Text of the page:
6. Frontline services should consider providing basic NPS training for all staff, as well as training in a variety of health based topics and assessment for support staff.
The lack of expertise and ability to keep up to date with knowledge on NPS within services was reported by both NPS users and staff. In relation to workforce development, a minimum requirement in terms of improving practice is the provision of basic NPS training for all staff. Linked to this would be the provision of at least annual updates on new NPS trends. Training in a variety of health based topics and assessment would also assist in being able to identify NPS use and harms.
7. Health board and ADP areas should review possibilities for service developments or adaptations to existing services to respond to those who use NPS.
Specialist treatment for NPS including detox was identified as important for staff and service users alike. Development and expansion of the remit of established treatment services including use of specialist workers could be explored to meet this need. Services should explore how they might adapt to attract less traditional client populations who use NPS. This could include exploring specific clinics, opening outwith standard hours and changing service branding. Services should also consider developing the skills and expertise of one member of staff who can keep up to date with new developments and provide advice and assistance to other staff.
8. Multi agency and targeted responses should be explored for the different populations using NPS.
There was considerable cross over between the target populations of this study, although MSM and vulnerable young people were largely separate groups. Multi-agency responses are required for those groups experiencing multiple disadvantages. There is a need for specific service developments within key services that MSM are likely to use, for example, sexual health services and targeted MSM health provision where it exists. Similarly services for vulnerable young people should explore how best to address NPS and wider substance use among their young people.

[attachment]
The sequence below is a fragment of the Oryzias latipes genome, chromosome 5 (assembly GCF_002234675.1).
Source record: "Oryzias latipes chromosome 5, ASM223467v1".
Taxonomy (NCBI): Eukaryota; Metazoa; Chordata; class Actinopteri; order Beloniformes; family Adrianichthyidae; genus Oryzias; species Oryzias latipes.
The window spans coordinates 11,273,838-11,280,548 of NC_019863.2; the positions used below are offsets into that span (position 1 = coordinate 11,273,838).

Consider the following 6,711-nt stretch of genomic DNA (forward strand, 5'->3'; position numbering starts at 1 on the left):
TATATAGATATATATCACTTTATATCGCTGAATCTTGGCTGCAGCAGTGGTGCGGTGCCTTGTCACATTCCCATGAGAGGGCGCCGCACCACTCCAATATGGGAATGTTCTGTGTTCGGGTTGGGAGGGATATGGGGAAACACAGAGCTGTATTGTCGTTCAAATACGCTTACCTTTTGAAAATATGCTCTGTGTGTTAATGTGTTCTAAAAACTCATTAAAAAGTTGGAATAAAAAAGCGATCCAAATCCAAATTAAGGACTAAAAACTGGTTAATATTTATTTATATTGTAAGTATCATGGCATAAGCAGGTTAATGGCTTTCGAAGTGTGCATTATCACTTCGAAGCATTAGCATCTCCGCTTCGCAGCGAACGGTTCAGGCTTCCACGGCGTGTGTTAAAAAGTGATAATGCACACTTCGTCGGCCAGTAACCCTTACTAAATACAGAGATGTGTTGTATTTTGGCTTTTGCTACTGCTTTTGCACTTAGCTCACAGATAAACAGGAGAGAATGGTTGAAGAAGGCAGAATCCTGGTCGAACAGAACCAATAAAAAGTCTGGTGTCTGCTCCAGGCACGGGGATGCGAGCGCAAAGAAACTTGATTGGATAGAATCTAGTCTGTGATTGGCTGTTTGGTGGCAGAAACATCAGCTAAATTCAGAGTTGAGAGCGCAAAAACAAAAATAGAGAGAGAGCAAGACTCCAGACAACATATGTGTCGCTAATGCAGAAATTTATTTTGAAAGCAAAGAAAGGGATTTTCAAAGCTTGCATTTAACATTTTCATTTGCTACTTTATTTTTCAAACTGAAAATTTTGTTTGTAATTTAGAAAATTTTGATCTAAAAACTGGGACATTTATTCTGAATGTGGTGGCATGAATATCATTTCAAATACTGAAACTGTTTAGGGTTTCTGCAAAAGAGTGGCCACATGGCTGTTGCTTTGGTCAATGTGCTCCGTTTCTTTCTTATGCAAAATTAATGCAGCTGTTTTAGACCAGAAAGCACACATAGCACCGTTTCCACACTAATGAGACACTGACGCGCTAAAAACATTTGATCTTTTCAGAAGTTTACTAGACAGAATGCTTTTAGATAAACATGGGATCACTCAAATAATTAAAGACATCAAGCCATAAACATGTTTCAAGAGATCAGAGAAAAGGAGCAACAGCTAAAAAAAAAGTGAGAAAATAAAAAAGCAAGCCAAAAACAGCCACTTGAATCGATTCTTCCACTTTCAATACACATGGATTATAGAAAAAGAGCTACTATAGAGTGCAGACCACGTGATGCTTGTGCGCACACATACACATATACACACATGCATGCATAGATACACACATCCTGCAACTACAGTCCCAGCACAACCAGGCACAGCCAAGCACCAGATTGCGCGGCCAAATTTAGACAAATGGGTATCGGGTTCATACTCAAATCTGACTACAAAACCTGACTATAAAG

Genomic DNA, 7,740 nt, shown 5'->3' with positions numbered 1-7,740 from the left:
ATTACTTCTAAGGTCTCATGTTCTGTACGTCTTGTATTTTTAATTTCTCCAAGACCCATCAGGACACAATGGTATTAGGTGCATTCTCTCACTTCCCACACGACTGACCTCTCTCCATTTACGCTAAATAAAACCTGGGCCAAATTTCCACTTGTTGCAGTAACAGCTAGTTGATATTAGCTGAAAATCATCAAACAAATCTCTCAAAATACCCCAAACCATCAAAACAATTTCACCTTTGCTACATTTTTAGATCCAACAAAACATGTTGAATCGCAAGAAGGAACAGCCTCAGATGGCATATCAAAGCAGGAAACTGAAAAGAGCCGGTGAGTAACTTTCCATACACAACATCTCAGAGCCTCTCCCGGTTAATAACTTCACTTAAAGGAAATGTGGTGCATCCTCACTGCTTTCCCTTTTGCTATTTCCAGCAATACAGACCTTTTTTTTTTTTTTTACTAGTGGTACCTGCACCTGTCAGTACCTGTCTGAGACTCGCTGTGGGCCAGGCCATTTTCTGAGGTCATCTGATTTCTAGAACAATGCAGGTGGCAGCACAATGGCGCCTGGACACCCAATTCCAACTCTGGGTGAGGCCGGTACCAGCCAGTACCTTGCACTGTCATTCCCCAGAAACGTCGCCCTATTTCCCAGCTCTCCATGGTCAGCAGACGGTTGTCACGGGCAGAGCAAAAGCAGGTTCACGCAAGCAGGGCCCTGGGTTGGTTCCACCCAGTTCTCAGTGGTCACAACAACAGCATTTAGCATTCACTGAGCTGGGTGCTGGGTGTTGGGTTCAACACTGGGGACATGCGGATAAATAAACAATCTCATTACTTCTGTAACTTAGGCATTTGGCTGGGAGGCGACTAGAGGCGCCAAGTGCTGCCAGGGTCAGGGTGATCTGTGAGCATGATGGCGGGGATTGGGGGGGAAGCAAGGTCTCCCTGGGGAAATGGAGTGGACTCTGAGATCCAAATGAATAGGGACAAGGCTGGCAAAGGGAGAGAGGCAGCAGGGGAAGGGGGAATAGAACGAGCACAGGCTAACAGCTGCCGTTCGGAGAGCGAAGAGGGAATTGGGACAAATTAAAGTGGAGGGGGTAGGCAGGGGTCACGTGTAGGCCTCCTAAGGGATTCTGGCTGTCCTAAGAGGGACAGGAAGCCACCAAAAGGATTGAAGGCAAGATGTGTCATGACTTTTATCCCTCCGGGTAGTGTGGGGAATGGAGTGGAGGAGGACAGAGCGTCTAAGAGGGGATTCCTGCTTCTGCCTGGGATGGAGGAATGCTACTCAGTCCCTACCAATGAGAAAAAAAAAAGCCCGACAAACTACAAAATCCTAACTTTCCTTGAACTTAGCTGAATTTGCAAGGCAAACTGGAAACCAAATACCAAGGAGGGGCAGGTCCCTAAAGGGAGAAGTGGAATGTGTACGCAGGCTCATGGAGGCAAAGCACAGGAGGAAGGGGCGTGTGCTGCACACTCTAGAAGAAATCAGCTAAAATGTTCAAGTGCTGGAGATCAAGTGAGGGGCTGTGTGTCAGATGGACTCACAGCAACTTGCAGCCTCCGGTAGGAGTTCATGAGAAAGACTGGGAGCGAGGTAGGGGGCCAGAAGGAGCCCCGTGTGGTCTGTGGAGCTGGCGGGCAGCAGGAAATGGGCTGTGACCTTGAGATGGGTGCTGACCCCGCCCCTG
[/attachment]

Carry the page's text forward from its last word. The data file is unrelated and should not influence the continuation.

Information on NPS to users
9. Information resources in a variety of formats are required to reach the different populations who use NPS.
The lack of access to information sources on NPS was evident. Reliable and credible sources of information on NPS need to be developed which can be made accessible to those from vulnerable populations who use NPS.
Psychoactive Substances Act
10. Monitoring of the impact of the Psychoactive Substances Act ( PSA) on vulnerable populations should be undertaken by ADPs, health boards and services with a particular focus on increased overdose risk.
There were a range of views on the potential impact of the new legislation but no real clarity on its likely impact. It will be important to track the impact of the PSA particularly in relation to changes in supply routes that might have specific effects on vulnerable populations who use NPS. For example there may be increased risk of overdose for opioid users who also use NPS, who return to opioid use and may have reduced tolerance. Alcohol and Drug Partnerships and Naloxone coordinators should be alerted to the potential for increased overdose risk so that appropriate action can be taken, including supply of Naloxone to vulnerable populations.